Item description for Alvar Aalto, 1898-1976: Paradise for the Man in the Street (Taschen Basic Architecture) by Louna Lahti & Peter Gossel...
Finnish architect Alvar Aalto (18981976) was not only influenced by the landscape of his native country, but by the political struggle over Finland's place within European culture. Aalto turned to ideas based on Functionalism, subsequently moving toward more organic structures, with brick and wood replacing plaster and steel. He also designed buildings, furniture, lamps, and glass objects. Contains approximately 120 images, including photographs, sketches, drawings, and floor plans Introductory essays explore the architect's life and work, touching on family and background as well as collaborations with other architects The body presents the most important works in chronological order, with descriptions of client and/or architect wishes, construction problems and resolutions The appendix includes a list of complete or selected works, biography, bibliography and a map indicating the locations of the architect's most famous buildings
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Est. Packaging Dimensions: Length: 0.5" Width: 7.25" Height: 9" Weight: 0.78 lbs.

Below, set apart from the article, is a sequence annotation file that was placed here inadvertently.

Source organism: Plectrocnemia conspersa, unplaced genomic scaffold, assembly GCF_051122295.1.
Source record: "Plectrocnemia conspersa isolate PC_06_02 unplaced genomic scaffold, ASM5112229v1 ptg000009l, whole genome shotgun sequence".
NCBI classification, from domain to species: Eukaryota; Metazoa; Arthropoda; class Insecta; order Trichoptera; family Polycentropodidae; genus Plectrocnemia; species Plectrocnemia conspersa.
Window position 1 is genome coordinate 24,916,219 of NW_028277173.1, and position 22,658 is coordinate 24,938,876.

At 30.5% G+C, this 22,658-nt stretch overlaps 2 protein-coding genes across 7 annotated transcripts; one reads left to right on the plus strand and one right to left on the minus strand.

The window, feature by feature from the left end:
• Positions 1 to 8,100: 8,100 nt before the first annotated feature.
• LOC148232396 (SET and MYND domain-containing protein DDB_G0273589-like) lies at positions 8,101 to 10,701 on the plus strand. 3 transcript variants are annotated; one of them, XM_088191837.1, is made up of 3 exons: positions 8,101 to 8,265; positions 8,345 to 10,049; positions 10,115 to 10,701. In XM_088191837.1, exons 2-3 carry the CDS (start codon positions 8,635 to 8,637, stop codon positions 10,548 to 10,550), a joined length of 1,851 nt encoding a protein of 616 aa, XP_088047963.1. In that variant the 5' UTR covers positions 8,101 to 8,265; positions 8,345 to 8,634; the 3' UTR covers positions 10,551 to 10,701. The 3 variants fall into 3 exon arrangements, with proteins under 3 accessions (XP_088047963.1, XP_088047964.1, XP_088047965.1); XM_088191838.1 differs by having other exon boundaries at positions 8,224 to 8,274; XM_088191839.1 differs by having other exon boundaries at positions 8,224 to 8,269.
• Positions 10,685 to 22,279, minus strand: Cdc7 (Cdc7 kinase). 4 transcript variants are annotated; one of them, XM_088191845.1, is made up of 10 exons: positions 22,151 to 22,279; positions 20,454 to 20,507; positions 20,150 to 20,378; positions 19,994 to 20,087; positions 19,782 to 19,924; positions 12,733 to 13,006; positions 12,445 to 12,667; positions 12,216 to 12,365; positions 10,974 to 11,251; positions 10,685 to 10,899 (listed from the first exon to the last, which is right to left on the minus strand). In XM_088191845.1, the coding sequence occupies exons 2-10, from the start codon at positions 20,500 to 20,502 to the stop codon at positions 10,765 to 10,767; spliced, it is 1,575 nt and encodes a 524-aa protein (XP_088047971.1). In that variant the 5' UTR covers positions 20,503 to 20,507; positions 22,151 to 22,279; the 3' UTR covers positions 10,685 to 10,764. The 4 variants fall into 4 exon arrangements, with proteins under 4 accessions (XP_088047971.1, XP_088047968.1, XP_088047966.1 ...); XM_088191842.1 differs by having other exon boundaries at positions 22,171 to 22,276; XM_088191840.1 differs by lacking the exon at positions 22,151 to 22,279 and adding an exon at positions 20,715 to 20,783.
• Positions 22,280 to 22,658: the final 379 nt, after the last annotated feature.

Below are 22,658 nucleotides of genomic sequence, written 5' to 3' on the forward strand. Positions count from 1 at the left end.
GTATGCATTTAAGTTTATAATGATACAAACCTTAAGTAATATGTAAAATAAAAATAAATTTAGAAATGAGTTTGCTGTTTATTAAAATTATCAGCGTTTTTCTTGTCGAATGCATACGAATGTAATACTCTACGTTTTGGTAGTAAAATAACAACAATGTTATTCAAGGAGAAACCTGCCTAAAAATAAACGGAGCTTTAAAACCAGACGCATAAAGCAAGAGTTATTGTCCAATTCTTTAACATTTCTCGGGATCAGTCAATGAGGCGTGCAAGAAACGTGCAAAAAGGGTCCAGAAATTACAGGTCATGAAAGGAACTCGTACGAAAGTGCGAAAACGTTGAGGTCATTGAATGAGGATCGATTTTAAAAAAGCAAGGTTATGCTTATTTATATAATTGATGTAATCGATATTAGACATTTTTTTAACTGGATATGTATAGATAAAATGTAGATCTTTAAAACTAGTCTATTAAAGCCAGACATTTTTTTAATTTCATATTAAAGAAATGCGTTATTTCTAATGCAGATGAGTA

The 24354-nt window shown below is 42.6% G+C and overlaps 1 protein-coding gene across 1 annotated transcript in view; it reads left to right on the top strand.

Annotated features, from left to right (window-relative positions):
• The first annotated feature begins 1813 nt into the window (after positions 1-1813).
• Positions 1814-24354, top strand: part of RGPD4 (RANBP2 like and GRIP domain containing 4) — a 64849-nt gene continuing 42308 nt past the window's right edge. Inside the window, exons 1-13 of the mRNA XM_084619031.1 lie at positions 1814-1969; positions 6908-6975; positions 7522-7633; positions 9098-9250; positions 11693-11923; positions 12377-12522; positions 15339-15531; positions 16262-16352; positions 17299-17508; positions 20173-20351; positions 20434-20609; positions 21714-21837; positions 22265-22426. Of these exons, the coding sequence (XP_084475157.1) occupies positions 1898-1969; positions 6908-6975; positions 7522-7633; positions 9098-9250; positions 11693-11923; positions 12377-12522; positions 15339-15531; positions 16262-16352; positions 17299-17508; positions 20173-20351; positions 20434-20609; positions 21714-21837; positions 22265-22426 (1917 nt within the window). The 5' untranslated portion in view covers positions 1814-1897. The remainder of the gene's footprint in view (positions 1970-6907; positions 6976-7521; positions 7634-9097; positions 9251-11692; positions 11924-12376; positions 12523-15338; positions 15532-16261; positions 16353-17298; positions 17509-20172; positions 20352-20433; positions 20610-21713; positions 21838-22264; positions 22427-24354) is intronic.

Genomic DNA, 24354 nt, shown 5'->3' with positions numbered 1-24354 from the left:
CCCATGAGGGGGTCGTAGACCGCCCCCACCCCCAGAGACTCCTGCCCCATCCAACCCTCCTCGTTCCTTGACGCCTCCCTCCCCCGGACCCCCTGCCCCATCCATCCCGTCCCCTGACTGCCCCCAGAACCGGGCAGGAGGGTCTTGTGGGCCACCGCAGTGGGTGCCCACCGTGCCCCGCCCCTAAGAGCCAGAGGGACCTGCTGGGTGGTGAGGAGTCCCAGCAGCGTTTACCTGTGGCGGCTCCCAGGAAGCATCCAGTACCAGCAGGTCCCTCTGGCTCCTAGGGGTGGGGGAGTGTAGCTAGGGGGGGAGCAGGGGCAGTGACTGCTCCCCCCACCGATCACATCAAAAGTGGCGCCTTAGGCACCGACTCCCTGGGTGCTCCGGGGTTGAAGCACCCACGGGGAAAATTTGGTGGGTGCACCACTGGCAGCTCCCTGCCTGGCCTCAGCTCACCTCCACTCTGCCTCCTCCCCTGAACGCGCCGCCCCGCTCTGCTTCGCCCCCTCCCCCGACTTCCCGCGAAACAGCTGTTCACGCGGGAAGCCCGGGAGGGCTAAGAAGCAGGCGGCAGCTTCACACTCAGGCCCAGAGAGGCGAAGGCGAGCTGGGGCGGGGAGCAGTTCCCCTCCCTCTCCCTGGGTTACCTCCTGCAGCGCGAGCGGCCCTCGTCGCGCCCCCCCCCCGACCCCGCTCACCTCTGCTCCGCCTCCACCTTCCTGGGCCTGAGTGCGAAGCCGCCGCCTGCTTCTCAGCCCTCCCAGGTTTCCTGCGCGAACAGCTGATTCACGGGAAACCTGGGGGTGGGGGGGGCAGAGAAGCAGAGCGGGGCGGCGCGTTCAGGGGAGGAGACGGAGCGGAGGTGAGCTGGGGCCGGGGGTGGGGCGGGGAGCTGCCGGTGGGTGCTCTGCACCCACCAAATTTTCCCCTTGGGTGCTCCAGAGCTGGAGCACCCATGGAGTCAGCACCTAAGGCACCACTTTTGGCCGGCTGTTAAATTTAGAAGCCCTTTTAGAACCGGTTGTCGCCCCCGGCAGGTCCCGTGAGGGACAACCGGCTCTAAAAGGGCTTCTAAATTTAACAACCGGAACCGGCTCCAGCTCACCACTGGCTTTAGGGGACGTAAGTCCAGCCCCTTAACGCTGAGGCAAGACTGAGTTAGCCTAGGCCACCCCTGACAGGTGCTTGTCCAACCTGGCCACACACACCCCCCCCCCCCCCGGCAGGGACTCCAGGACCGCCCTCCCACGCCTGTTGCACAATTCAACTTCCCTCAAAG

Release Date Dec 2, 2004
ISBN 3822835277 ISBN13 9783822835272
Reviews - What do customers think about Alvar Aalto, 1898-1976: Paradise for the Man in the Street (Taschen Basic Architecture)?
"Basic" Oct 31, 2007
When they call this book "basic," they mean it. There is nothing deep or philosophical contained within these pages. Instead, this is an overview of the main works that Aalto produced during his career. Projects range from his Savoy vases to entire buildings. This is a good starting point for anyone who is interested in learning more about Aalto's work and nice to have as a basic reference. For the price, this little book can't be beat!
Dry, but an inexpensive introduction Sep 22, 2007
I love Aalto's work, but this book was just dry. I give it 3.5 only because it's meant to be an inexpensive introduction to Aalto's work, and it is inexpensive..but the writing is just dry. You really get nothing from the articles about the buildings..but it is a nice intro to the architect's life and it does showcase a few of his best works...albeit in a dry manner..
If you aren't really interested in his work, this is perfect for you. But if you want a decent look into some of his buildings and materials and philosophy, then your going to have to splurge a little